Thursday, 7 January 2016

Thoughts on adult clinic

I turn nineteen years old in July this year. That means that I am coming to the end of my time with my current diabetes team. Although I spent the first year of my diagnosis under the care of my local hospital, my parents and I didn't like it and so they got me referred to a hospital in London. I've seen the same consultant for the past 6 years, I have been under the care of that hospital for as long as he's been working there. 6 years ago I didn't really have an opinion on them, but 6 years later and I'm feeling incredibly disgruntled to be leaving them. As my consultant said yesterday, I've "struggled to have diabetes" which is true, and what an unforgettable struggle I have had, and I consider myself lucky to have had the amazing diabetes team that I have- who absolutely never ever gave up on me. Appointments after a not-so great A1c result almost always ended with "We'll get there", it's been a true team effort all the way, and now it's a team effort to get me settled with a whole new diabetes team, at a whole new hospital.

You're considered to be an adult in the eyes of the NHS at the age of 16. I've been admitted to an adult ward a couple of times, and on one occasion I felt totally unsettled and I cried, I was 16 years old and surrounded by 3 dementia patients which wasn't a nice experience at all. I'm 18 years old now and moving to adult clinic in time for my 19th birthday, and I don't feel ready in the slightest. If I'm totally honest the adult world of diabetes is unnerving, and I feel like I'm going into it too early, I'm still not perfect with controlling my diabetes and I feel like it's going to be hard to transfer all of that over to a new consultant from one who totally understands me and my struggles. I also get the idea that I won't see the same consultant every time, and I'm concerned that I won't receive the same level of support...it seems as though children and young adult clinics have the capacity to support you at a more intense level, where as adult clinic probably doesn't. I don't want to become just a number, I don't want to become just something that can make up targets, but I see it being like that. right now the consultant that I have could tell you my whole story with diabetes, as he did so yesterday at my transition clinic appointment, but I feel as though no one could be like that in the adult world of diabetes. Don't get me wrong, the team that I met yesterday were very nice, I just have a general apprehension about the whole thing.

What also makes me feel odd is that I've seen the same consultant every 3 months or less for 6 years, and when I move to adult clinic that's it. And your consultant knows most of the details about your life and your diabetes and your deepest feelings about things and you spend time building up trust with someone and then you cut off contact because you're no longer under their care and in the moment that you're their patient all of it is so important, it's so important to understand someone that you regularly come into contact with, but when it's time to move on it's all forgotten because you're not theirs to deal with any more. That's strange to me, and it bothers me, and maybe it shouldn't but it sort of does?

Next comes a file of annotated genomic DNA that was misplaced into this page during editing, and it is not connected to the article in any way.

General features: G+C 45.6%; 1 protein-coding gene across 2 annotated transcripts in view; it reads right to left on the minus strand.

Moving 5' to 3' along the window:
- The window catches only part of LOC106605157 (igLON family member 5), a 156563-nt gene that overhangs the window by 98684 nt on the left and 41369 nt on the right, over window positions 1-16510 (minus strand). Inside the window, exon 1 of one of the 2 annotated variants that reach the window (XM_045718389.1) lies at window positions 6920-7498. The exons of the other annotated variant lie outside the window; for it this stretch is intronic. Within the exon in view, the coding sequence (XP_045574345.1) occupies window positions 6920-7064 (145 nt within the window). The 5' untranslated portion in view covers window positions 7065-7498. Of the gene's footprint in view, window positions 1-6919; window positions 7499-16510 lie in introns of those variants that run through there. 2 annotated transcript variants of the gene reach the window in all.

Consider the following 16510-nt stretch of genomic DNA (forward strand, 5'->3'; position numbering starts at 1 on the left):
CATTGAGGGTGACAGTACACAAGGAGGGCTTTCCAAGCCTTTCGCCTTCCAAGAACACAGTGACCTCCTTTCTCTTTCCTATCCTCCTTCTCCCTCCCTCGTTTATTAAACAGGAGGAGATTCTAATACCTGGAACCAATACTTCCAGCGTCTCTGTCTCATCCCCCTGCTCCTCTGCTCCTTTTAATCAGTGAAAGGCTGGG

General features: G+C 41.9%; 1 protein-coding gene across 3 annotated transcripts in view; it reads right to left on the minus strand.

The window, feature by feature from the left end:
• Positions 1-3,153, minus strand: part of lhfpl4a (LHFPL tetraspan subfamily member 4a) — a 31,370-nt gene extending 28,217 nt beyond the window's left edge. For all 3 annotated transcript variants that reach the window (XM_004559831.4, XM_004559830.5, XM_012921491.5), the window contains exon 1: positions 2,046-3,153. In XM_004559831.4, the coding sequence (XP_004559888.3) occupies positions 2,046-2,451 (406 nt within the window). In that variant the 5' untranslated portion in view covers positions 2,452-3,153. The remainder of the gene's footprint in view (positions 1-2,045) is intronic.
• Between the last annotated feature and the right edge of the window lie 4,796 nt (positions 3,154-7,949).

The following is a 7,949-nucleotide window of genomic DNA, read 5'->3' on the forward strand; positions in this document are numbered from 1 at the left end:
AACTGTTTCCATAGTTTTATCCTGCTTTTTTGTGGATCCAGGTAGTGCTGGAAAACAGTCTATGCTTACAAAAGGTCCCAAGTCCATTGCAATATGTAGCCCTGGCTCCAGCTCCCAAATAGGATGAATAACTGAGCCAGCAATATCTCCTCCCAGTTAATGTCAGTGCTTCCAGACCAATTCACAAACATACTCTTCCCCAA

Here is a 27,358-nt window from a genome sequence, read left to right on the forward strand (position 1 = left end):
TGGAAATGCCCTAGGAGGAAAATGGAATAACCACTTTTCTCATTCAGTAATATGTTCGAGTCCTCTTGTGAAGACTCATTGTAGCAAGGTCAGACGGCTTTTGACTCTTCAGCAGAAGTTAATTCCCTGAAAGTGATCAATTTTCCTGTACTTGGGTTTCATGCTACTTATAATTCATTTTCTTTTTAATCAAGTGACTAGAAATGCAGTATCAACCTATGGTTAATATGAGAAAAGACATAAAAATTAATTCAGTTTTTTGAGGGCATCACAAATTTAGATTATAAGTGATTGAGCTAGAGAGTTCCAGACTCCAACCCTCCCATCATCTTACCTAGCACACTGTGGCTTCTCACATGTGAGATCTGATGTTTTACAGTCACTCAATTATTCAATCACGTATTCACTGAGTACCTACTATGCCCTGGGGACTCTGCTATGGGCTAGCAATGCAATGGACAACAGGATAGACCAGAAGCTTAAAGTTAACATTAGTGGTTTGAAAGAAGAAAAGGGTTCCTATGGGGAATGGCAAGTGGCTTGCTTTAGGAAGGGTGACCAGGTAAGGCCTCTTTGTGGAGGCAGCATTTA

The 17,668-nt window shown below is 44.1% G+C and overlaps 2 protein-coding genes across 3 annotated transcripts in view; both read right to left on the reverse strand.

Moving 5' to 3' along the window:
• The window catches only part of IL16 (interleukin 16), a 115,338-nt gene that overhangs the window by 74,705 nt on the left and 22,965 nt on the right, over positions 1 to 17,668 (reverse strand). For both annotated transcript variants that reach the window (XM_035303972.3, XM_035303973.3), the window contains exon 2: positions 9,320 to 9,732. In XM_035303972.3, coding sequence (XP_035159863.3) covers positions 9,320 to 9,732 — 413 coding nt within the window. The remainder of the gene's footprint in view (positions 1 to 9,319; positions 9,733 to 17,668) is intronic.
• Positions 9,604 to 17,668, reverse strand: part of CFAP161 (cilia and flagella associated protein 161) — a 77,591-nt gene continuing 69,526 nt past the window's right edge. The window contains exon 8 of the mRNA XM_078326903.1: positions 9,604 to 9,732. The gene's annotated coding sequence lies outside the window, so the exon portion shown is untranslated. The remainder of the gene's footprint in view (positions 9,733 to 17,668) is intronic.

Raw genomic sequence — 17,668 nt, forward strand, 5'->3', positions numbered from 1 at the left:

I had the support of a psychologist for the past year, and then she left to go on maternity leave, and I cried on my last appointment with her because the idea of not being able to talk to her about my issues any more unsettled me...and it took a long time for me to agree to see a psychologist, so when I found out she was leaving I was disappointed, I truly was. And I thanked her for being such a big help to me and she thanked me instead, for talking to her and I guess from every one she sees she learns and I like to think she learnt from me as I learnt from her.

My new hospital are savage, they do random blood glucose tests at the same time as checking your HbA1c...and they try to take blood from your ear lobe...since when was that even a thing? No body is coming near my ear lobes with a needle and drawing blood from it...that's what my fingers are for. Why would I even agree to having my ear pricked, it hurts enough on my hands!! Haha. I've heard nothing but good things about the hospital I'm about to move to, I'm not complaining, just comparing them to the diabetes team that I've been so fortunate to have for the past 6 years, and I suppose I have an expectation that may or may not be fulfilled by them.

In the past couple of months my insulin requirements have reduced, because I no longer experience the same raging hormones that I did as a "younger teenager", and as I have grown, so has my diabetes. And so this year, in 2016 my diabetes is fleeing the nest like a baby bird, and it's up to me to keep it flying.

-Ellie

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